09 September 2011 by Published in: Code, iphone 5 comments

It seems like every time a new feature gets checked in, somebody fails to add it to the test target, and I get a linker error like this one:

Apple Mach-O Linker (ld) Error: _OBJC_CLASS_$_CLASSNAME referenced from…

The solution to this is not to just keep adding files to the test target.  If you compile a source file both into your test target and your app target, you are compiling the same code twice.  While on the surface this doesn’t sound so bad, in fact it can be:

Class MYCLASSNAME is implemented in both EpicPath1 EpicPath2. One of the two will be used. Which one is undefined.

This doesn’t sound so bad either, if you take a conservative view of “One of the two will be used”.  After all, they’re both the same class.  Apple, however, has quite a more whimsical outlook on things.  Which class definition is used can change many times within a single compilation unit.  So if you do something like this:


@implementation MYCLASSNAME

static BOOL mysharedVariable = NO;

+ (void) setMySharedVariable:(BOOL) value {mySharedVariable = value; }

+ (void) test
{
   [self setMySharedVariable:YES];
   NSLog(@"%d",mySharedVariable); //prints 0 or 1 with ~50% probability
}

It really gets surreal when you set the variable in one function, and you read it two functions deeper in the stack.  Set your debugging context to the inner function, it returns 0.  Set your debugging context to the outer function, it returns 1.  Then you wonder if you will look back on the debugging session as the time when the voices started.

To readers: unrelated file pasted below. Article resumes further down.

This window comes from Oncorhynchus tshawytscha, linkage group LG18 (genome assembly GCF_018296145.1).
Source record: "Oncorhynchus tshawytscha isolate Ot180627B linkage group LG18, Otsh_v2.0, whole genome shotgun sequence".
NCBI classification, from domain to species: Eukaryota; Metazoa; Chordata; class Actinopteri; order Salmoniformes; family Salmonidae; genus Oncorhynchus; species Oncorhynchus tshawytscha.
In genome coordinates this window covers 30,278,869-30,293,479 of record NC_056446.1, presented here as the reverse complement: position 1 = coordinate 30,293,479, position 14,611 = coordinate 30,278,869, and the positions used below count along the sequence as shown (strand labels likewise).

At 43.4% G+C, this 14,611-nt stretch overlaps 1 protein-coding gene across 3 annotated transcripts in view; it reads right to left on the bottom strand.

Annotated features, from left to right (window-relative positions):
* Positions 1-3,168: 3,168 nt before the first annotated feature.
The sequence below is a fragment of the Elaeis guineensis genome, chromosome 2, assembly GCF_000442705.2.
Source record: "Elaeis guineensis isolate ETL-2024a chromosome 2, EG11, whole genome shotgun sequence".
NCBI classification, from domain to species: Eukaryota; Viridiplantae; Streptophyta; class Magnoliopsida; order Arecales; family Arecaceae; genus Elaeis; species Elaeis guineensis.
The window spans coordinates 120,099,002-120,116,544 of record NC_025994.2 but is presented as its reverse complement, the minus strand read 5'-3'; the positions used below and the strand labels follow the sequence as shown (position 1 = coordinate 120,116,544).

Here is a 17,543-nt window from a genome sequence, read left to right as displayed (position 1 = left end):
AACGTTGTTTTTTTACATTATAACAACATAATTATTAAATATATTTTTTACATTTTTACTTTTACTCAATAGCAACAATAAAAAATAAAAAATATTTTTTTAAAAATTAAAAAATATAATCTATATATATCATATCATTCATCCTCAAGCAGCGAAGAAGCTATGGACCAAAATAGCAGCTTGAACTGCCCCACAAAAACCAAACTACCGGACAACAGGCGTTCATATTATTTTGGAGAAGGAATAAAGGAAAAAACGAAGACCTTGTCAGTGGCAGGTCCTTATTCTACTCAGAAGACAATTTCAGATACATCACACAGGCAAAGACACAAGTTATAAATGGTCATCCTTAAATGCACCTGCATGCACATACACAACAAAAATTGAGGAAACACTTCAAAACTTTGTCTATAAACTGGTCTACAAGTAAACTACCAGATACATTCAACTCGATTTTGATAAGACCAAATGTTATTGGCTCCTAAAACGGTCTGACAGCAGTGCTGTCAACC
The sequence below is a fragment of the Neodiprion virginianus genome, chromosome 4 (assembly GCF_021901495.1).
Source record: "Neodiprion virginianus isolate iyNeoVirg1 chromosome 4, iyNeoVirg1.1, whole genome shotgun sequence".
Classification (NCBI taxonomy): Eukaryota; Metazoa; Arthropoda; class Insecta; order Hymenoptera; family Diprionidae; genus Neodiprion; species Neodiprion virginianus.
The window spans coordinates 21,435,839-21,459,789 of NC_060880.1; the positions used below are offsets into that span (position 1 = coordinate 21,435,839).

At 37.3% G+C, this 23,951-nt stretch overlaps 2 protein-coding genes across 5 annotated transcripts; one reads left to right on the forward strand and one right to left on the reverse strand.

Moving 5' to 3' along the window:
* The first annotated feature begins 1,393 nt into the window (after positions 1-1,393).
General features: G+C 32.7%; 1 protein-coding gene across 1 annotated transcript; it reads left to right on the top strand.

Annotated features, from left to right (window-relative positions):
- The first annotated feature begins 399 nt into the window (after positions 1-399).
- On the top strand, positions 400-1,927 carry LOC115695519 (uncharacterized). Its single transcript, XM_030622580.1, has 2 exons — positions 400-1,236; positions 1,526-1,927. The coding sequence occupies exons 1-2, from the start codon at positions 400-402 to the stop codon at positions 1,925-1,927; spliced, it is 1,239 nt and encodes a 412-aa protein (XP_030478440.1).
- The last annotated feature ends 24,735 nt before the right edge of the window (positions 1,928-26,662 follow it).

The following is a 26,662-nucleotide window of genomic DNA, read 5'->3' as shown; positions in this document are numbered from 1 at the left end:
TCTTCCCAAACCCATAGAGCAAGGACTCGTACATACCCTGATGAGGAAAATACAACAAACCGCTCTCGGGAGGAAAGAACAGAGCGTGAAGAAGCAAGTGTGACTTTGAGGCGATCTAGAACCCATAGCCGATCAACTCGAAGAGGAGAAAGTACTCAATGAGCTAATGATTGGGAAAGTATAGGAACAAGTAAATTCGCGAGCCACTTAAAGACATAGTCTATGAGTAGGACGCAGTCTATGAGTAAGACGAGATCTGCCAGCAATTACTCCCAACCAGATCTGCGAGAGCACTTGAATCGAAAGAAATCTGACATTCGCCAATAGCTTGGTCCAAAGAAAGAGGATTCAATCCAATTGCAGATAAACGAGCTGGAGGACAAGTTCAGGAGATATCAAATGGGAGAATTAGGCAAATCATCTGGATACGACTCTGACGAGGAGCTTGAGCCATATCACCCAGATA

So what you should actually do is this:

  1. Get everything that’s not a unit test out of the unit test target.  No more application code in there.
  2. Set BUNDLE_LOADER=$(BUILT_PRODUCTS_DIR)/myapp.app/myapp
  3. Set TEST_HOST=$(BUNDLE_LOADER)
  4. ensure “Symbols hidden by default” is NO in your app target (not your test target).  This lets the linker reach into the application bundle and use its symbols in your test target.  Depending on how serious you are about preventing reverse-engineering, you might want to turn this to YES for release builds.
The other advantage is that your unit test target is now compiling like 2 files, which is blazing fast.  Now the time between pressing Command-U and getting a completed unit test log is something like 10 seconds for an enormous project.  This is fast enough that people will actually do it.

 


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Comments

  1. Sat 04th Feb 2012 at 11:03 pm

    Thanks very much! This resolved the aforementioned error that I ran into when adding my first test. The test ran fine when I didn’t reference any of my code but failed as soon as I did (so I think my bundle/framework path was entirely broken, as opposed to compiling twice).

    Probably obvious, but I wanted to mention that you need to build the simulator version prior to running the unit tests.

    Thanks again!
    Owen

  2. Drew Crawford
    Sat 04th Feb 2012 at 11:04 pm

    Probably obvious, but I wanted to mention that you need to build the simulator version prior to running the unit tests.

    You may want to add the app target as a target dependency of the test target. This will enforce that the app target builds first.

  3. Vikram VI
    Wed 25th Apr 2012 at 8:04 am

    Hi Drew,
    thanks for the useful info. After I changed my setting per your blog , I’m getting new error as
    ld: -bundle_loader can only be used with -bundle

    1. I’m using XCode 4 and GHUnit.
    2. From target project , I’ve created an object of class in main app.
    3. From this object I’m trying to call the method in main app.

    Can you please help me out with this ?
    Also can you please share any sample unit test cases written which I can refer to will be of great help.

    Thanks and Regards,
    Vikram

  4. Drew Crawford
    Wed 25th Apr 2012 at 9:55 am

    I’m afraid I don’t know anything about GHUnit, I always use SenTesting which ships with XCode.

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